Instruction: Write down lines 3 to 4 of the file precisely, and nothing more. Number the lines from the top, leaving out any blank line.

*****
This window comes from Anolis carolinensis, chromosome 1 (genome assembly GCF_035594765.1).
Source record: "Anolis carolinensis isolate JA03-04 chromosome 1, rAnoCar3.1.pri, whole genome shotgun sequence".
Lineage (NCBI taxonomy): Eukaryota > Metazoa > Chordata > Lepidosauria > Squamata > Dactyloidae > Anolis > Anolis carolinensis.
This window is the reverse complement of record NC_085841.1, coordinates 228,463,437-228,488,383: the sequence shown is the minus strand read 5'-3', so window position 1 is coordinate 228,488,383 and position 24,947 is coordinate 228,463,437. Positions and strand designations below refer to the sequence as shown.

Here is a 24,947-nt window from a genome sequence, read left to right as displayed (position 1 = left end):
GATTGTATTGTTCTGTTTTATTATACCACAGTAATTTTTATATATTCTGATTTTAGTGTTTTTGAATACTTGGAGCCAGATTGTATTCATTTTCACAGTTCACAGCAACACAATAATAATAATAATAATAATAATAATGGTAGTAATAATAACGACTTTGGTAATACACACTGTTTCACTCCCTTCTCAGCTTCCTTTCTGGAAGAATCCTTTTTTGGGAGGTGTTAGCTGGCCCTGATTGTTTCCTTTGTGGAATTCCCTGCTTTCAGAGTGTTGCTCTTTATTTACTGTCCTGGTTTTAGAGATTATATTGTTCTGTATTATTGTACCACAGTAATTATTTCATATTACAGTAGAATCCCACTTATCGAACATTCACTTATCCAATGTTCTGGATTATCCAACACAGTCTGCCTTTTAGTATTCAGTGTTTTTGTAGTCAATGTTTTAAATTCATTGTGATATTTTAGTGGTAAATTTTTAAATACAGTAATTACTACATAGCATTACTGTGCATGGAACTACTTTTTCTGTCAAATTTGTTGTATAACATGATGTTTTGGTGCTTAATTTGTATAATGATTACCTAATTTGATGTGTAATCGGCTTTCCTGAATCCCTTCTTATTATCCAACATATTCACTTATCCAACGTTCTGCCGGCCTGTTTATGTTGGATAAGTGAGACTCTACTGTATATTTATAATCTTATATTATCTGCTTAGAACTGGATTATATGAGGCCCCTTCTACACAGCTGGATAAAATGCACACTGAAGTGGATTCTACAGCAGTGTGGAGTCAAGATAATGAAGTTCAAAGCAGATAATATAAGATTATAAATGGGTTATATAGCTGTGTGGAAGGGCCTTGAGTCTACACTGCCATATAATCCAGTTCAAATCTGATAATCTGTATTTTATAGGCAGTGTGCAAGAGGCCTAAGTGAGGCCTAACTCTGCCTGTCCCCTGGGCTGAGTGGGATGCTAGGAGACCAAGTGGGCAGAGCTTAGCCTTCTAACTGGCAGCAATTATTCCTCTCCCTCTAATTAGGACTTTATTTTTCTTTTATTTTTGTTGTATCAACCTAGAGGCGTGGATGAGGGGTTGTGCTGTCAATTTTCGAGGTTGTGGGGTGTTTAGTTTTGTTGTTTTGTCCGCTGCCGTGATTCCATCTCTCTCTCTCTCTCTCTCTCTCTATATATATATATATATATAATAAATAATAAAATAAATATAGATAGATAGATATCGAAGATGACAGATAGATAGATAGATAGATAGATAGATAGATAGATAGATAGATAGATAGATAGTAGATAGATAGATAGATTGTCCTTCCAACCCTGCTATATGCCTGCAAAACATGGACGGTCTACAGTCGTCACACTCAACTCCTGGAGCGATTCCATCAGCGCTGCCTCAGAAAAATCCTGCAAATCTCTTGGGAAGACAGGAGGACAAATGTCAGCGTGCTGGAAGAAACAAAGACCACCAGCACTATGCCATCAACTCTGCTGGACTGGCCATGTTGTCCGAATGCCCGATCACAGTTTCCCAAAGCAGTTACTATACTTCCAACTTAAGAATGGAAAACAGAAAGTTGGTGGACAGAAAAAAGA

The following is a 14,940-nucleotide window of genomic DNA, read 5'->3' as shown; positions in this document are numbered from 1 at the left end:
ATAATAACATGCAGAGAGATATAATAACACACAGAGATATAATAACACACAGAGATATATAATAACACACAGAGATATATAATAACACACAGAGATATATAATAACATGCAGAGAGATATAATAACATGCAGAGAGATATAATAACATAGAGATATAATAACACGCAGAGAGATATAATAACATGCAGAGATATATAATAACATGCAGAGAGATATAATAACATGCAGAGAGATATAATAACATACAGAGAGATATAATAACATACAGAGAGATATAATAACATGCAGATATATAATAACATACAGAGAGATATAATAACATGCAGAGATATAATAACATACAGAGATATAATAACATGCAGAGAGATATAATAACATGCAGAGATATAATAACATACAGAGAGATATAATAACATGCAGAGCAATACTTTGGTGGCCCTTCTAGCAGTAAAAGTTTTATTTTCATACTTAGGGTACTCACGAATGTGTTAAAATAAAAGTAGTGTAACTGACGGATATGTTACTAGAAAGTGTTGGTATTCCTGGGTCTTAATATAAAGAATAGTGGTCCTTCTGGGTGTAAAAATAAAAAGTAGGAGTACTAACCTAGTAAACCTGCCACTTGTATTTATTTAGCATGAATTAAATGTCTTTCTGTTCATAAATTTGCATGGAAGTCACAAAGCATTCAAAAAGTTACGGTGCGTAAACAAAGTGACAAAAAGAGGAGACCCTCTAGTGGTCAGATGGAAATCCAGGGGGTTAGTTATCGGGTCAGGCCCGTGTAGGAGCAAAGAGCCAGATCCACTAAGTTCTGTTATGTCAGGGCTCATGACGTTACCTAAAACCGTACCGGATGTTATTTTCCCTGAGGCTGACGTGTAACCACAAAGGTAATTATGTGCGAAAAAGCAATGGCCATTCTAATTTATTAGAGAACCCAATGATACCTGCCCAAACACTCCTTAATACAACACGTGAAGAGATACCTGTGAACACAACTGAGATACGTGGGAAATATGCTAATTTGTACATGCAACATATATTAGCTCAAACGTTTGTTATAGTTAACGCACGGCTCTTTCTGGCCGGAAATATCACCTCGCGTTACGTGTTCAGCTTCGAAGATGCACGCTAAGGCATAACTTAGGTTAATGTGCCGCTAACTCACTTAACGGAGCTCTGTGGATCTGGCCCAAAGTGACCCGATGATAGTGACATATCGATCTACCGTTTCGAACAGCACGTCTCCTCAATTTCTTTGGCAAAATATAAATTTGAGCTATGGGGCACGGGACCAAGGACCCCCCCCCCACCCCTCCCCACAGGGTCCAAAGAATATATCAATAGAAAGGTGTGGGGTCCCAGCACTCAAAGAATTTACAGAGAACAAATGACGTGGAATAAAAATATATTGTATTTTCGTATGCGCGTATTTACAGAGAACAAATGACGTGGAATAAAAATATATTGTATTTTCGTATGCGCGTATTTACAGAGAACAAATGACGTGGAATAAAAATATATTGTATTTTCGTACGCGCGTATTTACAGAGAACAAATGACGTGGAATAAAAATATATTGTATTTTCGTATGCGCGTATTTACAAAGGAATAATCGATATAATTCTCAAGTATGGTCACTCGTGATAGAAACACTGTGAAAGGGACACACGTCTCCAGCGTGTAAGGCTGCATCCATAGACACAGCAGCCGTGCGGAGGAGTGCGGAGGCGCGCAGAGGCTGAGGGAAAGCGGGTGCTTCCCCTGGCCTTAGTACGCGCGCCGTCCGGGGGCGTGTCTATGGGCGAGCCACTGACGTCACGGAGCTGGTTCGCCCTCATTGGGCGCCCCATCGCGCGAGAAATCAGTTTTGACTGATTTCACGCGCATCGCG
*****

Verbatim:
Lineage (NCBI taxonomy): Eukaryota > Metazoa > Chordata > Lepidosauria > Squamata > Dactyloidae > Anolis > Anolis carolinensis.
This window is the reverse complement of record NC_085841.1, coordinates 228,463,437-228,488,383: the sequence shown is the minus strand read 5'-3', so window position 1 is coordinate 228,488,383 and position 24,947 is coordinate 228,463,437. Positions and strand designations below refer to the sequence as shown.